A new training fund is aimed at workers in genres such as specialist factual who want to build careers outside London.
Before the pandemic, the UK production sector was stretched for talent, thanks to its extended boom. Now, as the sector revs back up to full speed, the skills issue is becoming even more pressing.
With the help of people across the industry, ScreenSkills has unveiled a new Unscripted TV Skills Fund. It will draw on around £3m of investment to provide training for talent. The money will come from participating producers and broadcasters, which will make contributions each time an unscripted show is commissioned. So far, the BBC, Channel 4, Sky, A+E Networks UK and Discovery UK have signed up.
At an RTS event to launch the scheme on 1 June, some of the industry’s leading lights gave their thoughts on how it could strengthen the sector.
The fund had been a long time in the making, as it required input from all areas of the industry, explained Channel 4’s Managing Director for nations and regions, Sinéad Rocks. She said it had “the potential to be the game changer” and the “long-term intervention” required in unscripted.
Two Rivers Media Managing Director Alan Clements, who is on one of the fund’s working parties, said it provided “really long-term planning, which is what we need”, and would help people “build careers outside of London”. The genres covered by the new fund include specialist factual, sport, entertainment, current affairs, arts and classical music.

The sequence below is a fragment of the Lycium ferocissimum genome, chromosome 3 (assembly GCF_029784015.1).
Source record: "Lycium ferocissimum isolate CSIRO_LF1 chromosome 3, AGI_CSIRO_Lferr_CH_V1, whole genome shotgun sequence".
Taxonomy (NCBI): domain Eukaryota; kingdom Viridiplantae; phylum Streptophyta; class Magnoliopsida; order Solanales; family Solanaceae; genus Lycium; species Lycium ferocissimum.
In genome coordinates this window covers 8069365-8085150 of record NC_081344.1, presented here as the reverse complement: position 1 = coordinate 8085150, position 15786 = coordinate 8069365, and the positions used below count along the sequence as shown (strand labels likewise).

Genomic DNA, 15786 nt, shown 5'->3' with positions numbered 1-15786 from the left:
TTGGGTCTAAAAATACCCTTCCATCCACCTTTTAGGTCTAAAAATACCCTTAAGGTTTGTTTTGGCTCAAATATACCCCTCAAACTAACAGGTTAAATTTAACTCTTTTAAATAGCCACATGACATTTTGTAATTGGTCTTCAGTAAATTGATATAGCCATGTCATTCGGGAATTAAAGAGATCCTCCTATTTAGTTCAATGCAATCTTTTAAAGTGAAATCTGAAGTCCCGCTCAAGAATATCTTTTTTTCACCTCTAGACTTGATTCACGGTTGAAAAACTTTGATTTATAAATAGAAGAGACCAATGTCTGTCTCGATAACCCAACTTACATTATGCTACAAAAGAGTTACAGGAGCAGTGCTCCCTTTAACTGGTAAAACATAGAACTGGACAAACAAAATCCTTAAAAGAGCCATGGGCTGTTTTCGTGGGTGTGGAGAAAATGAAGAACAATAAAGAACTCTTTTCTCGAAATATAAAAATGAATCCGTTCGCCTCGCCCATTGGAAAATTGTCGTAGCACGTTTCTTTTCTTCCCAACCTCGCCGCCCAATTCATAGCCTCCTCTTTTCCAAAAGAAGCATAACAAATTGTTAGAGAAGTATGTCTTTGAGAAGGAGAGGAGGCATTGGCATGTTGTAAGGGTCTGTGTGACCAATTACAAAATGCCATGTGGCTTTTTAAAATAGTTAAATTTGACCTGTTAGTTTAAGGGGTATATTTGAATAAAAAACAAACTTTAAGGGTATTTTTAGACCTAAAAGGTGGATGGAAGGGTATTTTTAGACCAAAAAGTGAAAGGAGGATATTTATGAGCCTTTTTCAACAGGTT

Crucially, says ScreenSkills, “a minimum of 50% of beneficiaries will meet at least one industry-recognised diversity and inclusion target”. At least half of the money will go to train people in the nations and regions; moreover, at least half of the training expenditure will back out-of-London trainers.
Monkey Kingdom MD Sam Lawrence argued that it would “aid all of our diversity and inclusion [initiatives]” and would “help level the playing field” for freelancers. Clements said he had lived through three waves of the industry pledging to do more in the nations and regions, but “this time it is real and, more importantly, it is irreversible”.
Channel 4 has opened a national HQ in Leeds plus hubs in Bristol and Glasgow, and, over the next six years, Director-General Tim Davie has promised that the BBC will “shift its creative and journalistic centre away from London”. Rocks said that being based in costly London had long been one of TV’s biggest barriers to entry.
All three panellists said the fund would offer help not just to young people entering the business, but also to unscripted production workers wanting to move up the career ladder and mature workers wanting to retrain.
Clements said that the availability of regular work in the nations and regions was tied to training: “That is the thing that’s really going to change the dial.” Currently, there were “shortages of everything” from production accountants to editors.
Lawrence noted that, in London, “we’re all fighting over everybody at every level” and rates were being pushed up. A particular gap was in production management, and “you can’t hire a production co-ordinator for love nor money”.
Rocks said that CVs received from people in the regions had demonstrated how impressive those workers were, but it had also shown how broadcasters were becoming less attractive to the younger generation. They were finding alternative, more lucrative and flexible options in social media, advertising and technology companies.
In an era of short-term freelance contracts, “we need to make television more attractive again”, argued Lawrence, and to “show that TV is a… long-term career with a little bit more security around it”.
As Clements said, “You should be able to do what you want and to live where you want – and [enabling] that would be a measure of [the fund’s] success.”
Report by Tara Conlan. ScreenSkills and RTS jointly presented and produced ‘The future of unscripted – people, places and amazing programmes’ on 1 June. It was chaired by Lynn Barlow.